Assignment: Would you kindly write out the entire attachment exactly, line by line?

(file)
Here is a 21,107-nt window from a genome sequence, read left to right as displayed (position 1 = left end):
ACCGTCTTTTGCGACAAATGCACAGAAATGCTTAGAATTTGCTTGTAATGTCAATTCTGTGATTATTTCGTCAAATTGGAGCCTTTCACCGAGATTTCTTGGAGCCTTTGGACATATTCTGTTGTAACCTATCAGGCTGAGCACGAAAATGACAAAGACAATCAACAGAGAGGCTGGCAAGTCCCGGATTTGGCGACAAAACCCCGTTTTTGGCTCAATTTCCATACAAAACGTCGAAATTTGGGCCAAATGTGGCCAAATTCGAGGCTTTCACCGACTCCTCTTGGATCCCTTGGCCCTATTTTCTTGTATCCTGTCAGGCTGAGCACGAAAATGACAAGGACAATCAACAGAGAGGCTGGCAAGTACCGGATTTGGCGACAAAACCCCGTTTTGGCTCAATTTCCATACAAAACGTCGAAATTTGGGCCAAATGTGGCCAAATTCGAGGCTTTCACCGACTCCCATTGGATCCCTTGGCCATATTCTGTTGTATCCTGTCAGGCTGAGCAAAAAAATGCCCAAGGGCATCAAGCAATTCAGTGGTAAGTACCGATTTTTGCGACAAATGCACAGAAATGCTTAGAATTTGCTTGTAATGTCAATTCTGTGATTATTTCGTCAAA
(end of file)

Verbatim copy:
Here is a 21,107-nt window from a genome sequence, read left to right as displayed (position 1 = left end):
ACCGTCTTTTGCGACAAATGCACAGAAATGCTTAGAATTTGCTTGTAATGTCAATTCTGTGATTATTTCGTCAAATTGGAGCCTTTCACCGAGATTTCTTGGAGCCTTTGGACATATTCTGTTGTAACCTATCAGGCTGAGCACGAAAATGACAAAGACAATCAACAGAGAGGCTGGCAAGTCCCGGATTTGGCGACAAAACCCCGTTTTTGGCTCAATTTCCATACAAAACGTCGAAATTTGGGCCAAATGTGGCCAAATTCGAGGCTTTCACCGACTCCTCTTGGATCCCTTGGCCCTATTTTCTTGTATCCTGTCAGGCTGAGCACGAAAATGACAAGGACAATCAACAGAGAGGCTGGCAAGTACCGGATTTGGCGACAAAACCCCGTTTTGGCTCAATTTCCATACAAAACGTCGAAATTTGGGCCAAATGTGGCCAAATTCGAGGCTTTCACCGACTCCCATTGGATCCCTTGGCCATATTCTGTTGTATCCTGTCAGGCTGAGCAAAAAAATGCCCAAGGGCATCAAGCAATTCAGTGGTAAGTACCGATTTTTGCGACAAATGCACAGAAATGCTTAGAATTTGCTTGTAATGTCAATTCTGTGATTATTTCGTCAAA